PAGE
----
HENLEY-ON-THAMES, UK: The eight largest European economies within the twelve nation euro currency area (Austria, France, Germany, Greece, Ireland, Italy, Netherlands and Spain) sustained February's growth surge into March, according to the latest monthly Report on Eurozone produced for the Royal Bank of Scotland by NTC Research.

Employment growth across the zone rose to a nine-month high in March, signalling an increase in business activity for the forty-fourth consecutive month - although the overall index recorded a level of 57.4, marginally down on February's record 57.7.

Key trends from the latest report are . . .

  • New Business
    New order inflows continued to increase at a strong rate in March, rising for the forty-fourth successive month. The rate of growth picked up slightly on that seen in February, and remained well above the long-run historical average of the survey.

  • Backlogs of work
    These rose for the nineteenth consecutive month, reflecting the continued growth of incoming new business. The rate of increase remained substantially above the long-run average of the survey but well down on the peak seen last year.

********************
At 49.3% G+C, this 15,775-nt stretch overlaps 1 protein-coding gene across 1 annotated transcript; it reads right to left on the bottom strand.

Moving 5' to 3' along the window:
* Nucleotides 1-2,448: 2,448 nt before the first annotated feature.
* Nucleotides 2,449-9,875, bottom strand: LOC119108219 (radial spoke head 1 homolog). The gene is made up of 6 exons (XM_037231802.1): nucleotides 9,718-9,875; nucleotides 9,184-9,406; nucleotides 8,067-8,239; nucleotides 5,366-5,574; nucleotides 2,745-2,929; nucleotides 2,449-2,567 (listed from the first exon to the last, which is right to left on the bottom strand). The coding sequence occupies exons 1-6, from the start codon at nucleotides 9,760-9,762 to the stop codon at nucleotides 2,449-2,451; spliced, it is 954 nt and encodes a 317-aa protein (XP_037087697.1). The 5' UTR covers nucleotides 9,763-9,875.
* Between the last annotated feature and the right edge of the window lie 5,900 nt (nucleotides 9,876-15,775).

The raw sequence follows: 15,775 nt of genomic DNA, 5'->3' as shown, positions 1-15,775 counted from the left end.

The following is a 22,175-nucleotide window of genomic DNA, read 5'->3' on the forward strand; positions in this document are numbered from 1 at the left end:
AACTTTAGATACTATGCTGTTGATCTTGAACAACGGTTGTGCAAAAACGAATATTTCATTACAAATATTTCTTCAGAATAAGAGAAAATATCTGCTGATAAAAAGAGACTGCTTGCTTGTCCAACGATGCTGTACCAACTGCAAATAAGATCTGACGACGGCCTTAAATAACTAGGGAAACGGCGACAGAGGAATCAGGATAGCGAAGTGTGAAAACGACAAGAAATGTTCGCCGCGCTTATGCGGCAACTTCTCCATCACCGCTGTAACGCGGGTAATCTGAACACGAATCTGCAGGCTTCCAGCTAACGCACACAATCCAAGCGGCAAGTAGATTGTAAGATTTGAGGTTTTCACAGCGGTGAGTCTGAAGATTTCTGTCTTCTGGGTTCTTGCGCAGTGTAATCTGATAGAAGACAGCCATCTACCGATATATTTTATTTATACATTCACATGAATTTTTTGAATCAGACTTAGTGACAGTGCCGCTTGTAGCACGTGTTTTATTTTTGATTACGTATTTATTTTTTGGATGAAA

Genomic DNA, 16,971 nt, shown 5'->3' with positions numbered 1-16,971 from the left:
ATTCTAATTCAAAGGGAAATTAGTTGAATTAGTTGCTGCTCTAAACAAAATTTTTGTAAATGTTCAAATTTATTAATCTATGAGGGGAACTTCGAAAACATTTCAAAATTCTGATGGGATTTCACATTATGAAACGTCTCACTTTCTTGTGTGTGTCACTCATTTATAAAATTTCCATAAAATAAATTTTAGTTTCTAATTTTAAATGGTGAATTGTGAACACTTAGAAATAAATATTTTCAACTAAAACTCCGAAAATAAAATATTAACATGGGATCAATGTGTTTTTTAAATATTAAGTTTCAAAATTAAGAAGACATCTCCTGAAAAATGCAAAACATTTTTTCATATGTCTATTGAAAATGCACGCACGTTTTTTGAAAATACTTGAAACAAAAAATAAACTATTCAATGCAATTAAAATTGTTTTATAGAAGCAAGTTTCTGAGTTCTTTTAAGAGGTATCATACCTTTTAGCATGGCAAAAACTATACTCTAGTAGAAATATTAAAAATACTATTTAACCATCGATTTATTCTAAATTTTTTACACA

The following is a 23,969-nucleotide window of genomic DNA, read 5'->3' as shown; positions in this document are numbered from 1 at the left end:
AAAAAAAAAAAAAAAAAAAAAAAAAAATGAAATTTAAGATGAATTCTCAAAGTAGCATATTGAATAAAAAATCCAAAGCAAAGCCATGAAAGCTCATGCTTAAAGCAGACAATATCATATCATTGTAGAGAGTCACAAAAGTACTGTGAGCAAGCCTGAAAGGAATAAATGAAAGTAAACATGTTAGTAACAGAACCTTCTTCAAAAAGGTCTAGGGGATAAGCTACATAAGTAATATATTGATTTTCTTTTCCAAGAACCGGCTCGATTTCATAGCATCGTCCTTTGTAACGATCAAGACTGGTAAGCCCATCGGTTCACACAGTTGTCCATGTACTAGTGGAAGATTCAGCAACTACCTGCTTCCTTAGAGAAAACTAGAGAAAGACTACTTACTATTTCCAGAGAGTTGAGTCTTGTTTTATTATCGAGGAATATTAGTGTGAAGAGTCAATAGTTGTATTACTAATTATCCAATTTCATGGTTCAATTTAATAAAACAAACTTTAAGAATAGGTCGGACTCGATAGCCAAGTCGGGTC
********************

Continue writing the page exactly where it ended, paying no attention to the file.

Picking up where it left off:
• Employment
    Joblessness fell for the nineteenth consecutive month. The rate of job creation climbed to a nine-month high, recording the second-strongest monthly gain in staffing levels seen over the past six years (beaten only by the soccer World Cup driven high of last June).

  • Input price inflation
    This remained strong, holding steady at a rate well above the survey average but down on last year's energy price related peak. Rising commodity prices and upward wage pressures continued to be widely reported.

  • Average prices
    The average prices charged for goods and services were unchanged in March, and maintained a pace substantially above the survey's long run average.
The report features original survey data collected from a representative panel of over 5000 companies across the euro area manufacturing and service sectors. For further information click here.

Data sourced from NTC Research (UK); additional content by WARC staff